Wyoming defends coal and threatens to sue states that refuse to buy it

Wyoming defends coal and threatens to sue states that refuse to buy it

Wyoming faces an accelerating renewable energy transition across America, but it has now come up with an innovative and controversial plan to protect its mining industry – sue other states that refuse to take its coal.

A new state law created a $ 1.2 million fund to be used by the Governor of Wyoming to take legal action against other states that choose to fuel themselves with clean energy such as than solar and wind power, to meet climate crisis goals, rather than burning Wyoming coal.

Wyoming is America’s largest coal-producing state, digging up nearly 40% of nationally produced coal each year. The state relies heavily on mining revenues to run basic services and because it produces 14 times more energy than it consumes, the sale of coal to other states is a vital source of income. income.

The measure sends a message that Wyoming is “ready to take legal action to protect its interests,” said a spokesperson for Mark Gordon, the deeply conservative state Republican governor, who strongly supported Donald Trump during both. last presidential elections.

Trump has promised, but has failed, to revive a deeply declining coal industry in the United States, with Wyoming’s mining sector having lost thousands of jobs in recent years as utilities turn to gas supplies. cheap gas and that states like California are phasing out their sources of electricity generation.

Joe Biden has pledged that the United States will reduce its global heating emissions in the middle of this decade to deal with what he called “the existential threat of our time” in the climate crisis. But Wyoming’s provocative stance shows that the transition to renewables and electric cars will, in some quarters, be fiercely fought.

“We saw a spike in states trying to block Wyoming’s access to consumer markets to advance their political agenda,” said Jeremy Haroldson, a Republican lawmaker who introduced the new law.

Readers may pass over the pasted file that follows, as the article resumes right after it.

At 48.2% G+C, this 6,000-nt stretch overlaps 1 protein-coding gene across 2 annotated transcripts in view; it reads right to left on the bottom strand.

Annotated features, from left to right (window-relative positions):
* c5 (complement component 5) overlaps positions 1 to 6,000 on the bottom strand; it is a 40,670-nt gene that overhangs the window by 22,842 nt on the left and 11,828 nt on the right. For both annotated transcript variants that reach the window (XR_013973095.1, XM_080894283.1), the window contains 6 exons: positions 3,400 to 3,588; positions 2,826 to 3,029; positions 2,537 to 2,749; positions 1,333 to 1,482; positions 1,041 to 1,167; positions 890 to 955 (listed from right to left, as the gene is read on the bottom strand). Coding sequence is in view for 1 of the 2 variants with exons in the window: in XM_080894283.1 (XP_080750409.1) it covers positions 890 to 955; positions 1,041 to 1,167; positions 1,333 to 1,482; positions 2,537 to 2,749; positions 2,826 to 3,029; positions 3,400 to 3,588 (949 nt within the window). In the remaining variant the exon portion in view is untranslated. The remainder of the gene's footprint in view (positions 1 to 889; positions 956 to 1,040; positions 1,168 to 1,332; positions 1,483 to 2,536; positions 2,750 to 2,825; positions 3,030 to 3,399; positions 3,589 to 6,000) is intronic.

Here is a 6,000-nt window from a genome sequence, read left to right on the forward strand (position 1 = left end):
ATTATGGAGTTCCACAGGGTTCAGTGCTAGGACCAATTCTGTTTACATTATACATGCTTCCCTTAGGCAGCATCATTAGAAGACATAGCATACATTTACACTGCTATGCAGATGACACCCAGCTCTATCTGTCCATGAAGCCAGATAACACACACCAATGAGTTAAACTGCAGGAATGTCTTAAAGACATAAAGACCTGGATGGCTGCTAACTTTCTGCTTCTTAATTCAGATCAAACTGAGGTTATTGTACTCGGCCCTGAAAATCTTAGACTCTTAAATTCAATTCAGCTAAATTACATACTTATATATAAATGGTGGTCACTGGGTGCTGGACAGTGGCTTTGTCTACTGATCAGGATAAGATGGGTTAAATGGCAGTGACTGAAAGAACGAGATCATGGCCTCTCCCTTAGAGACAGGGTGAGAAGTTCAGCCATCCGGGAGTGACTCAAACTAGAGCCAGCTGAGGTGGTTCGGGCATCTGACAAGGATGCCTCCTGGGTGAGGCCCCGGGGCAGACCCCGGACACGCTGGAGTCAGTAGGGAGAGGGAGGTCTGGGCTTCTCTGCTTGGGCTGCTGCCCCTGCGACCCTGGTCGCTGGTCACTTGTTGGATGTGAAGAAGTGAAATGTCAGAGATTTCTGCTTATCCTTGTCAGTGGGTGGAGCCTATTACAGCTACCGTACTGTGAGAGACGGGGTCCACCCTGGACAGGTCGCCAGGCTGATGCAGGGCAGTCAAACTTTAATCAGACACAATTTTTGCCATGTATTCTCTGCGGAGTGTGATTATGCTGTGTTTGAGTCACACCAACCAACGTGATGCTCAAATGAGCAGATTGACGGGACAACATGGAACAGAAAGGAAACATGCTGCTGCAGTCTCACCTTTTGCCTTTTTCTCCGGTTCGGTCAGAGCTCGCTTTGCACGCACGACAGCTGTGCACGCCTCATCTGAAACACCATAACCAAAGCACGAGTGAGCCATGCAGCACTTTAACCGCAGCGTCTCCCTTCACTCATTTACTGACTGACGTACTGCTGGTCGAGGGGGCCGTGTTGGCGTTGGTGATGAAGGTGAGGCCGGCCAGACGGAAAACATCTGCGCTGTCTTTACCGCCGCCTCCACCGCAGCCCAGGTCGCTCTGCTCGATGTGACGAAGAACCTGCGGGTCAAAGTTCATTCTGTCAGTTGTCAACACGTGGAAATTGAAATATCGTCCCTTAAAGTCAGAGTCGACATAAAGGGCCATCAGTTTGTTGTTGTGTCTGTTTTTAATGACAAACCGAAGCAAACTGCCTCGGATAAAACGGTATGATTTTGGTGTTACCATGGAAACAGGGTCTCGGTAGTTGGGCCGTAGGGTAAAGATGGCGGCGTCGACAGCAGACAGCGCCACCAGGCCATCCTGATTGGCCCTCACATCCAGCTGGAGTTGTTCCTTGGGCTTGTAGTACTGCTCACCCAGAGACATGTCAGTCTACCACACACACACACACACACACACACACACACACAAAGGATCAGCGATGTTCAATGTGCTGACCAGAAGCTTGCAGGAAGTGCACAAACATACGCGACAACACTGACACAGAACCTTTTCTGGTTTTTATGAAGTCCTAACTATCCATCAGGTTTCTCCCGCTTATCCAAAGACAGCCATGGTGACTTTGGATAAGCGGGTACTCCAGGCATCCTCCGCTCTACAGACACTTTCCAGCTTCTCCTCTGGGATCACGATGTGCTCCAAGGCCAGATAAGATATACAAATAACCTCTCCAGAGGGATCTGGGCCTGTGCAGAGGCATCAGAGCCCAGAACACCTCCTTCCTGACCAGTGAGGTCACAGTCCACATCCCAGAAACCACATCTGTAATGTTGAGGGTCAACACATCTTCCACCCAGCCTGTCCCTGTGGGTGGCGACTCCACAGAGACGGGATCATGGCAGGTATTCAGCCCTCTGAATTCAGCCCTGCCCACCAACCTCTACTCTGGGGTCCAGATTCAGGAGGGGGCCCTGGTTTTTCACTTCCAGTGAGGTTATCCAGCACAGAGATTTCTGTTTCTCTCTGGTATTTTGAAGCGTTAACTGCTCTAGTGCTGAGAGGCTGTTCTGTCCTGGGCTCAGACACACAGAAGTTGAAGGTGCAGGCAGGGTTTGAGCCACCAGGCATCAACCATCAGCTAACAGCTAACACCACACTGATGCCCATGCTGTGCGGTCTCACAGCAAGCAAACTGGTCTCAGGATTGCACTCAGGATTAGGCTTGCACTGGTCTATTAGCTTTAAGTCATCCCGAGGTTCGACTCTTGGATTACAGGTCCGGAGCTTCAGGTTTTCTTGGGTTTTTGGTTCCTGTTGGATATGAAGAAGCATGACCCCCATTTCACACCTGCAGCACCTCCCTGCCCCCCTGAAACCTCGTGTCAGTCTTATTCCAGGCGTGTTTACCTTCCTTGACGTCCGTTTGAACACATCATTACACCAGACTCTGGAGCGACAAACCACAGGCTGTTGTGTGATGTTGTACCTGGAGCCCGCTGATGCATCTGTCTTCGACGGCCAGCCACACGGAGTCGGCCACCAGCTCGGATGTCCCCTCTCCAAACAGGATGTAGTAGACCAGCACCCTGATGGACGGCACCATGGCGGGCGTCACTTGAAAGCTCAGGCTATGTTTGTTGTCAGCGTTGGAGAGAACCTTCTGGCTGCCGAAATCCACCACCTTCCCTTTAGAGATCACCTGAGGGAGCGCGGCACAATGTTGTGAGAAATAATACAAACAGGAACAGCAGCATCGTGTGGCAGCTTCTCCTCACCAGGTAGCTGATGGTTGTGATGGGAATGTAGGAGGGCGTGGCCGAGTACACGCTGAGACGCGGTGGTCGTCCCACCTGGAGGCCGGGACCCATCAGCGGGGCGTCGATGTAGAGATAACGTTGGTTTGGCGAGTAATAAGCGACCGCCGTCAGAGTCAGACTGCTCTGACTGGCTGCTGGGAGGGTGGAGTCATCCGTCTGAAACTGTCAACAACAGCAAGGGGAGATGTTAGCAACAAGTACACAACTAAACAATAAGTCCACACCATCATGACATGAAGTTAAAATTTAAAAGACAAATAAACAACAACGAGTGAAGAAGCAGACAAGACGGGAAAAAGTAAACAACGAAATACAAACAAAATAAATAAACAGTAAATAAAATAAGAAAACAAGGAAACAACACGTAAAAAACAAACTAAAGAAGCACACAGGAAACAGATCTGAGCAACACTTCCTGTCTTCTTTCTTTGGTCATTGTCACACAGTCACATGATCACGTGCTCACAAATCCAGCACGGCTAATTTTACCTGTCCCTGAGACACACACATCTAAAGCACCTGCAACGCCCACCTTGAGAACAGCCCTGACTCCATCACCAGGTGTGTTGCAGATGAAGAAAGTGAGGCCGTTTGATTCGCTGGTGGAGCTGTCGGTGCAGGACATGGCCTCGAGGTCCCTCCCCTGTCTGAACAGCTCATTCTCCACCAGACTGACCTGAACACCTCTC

Republican colleagues had previously proposed to ban the shutdown of all coal-fired power plants in the state. Haroldson said phasing out coal would risk the kind of disastrous blackouts Texas suffered in February. “It’s time we really started to care about the future,” he said.

Legal experts said the new strategy was on shaky ground.

While the trade clause of the US constitution prevents a state from banning goods and services based on their state of origin, nothing prevents them from banning certain things, such as coal, until the measure is aimed at a specific state.

Environmentalists argue that lawmakers should help build alternative industries to offset the inevitable demise of coal, rather than supporting a sector increasingly seen as polluting and outdated.

The Eagle Butte mine just north of Gillette, Wyoming. Photograph: Mead Gruver / AP

“The demand for coal will continue to decline in the United States and abroad, now that clean energy is more affordable and prevents pollution of our air and water,” said Rob Joyce, an activist for the energy at the Sierra Club of Wyoming. “If we are to get out of this state’s boom and bust cycle, we need to focus our investments on a new economic future rather than clinging to a declining industry.”

But while Wyoming’s rural landscape offers it good potential for wind power, the least populous state in the United States does not have a ready-made replacement for a mining industry that has long provided most of its revenue. , by financing essential services such as education.

“In many ways, this legal fund seems crazy, like a flat earth idea,” said Rob Godby, a natural resources expert at the University of Wyoming. “But for the people of Wyoming, there is no other industry. It’s not just people who are losing their livelihood, but also their culture – people here were proud to have kept the lights on all over the United States. It is very difficult to go from hero to villain.

Godby said lawmakers privately acknowledge that coal is on a steep decline that will force either cuts in services or hugely unpopular tax hikes, but that publicly fighting for the industry has become a litmus test for the industry. republican electorate.

“The lawsuits are going to respond to this rhetoric because it will appear that the state is pushing back leftists,” he said. “But it’s symbolic, the fight is over – even if you win a lawsuit, it’s a Pyrrhic victory because no one really wants the coal.” The losses to the state are going to be so great that the rationale is to try to postpone this as long as possible. “


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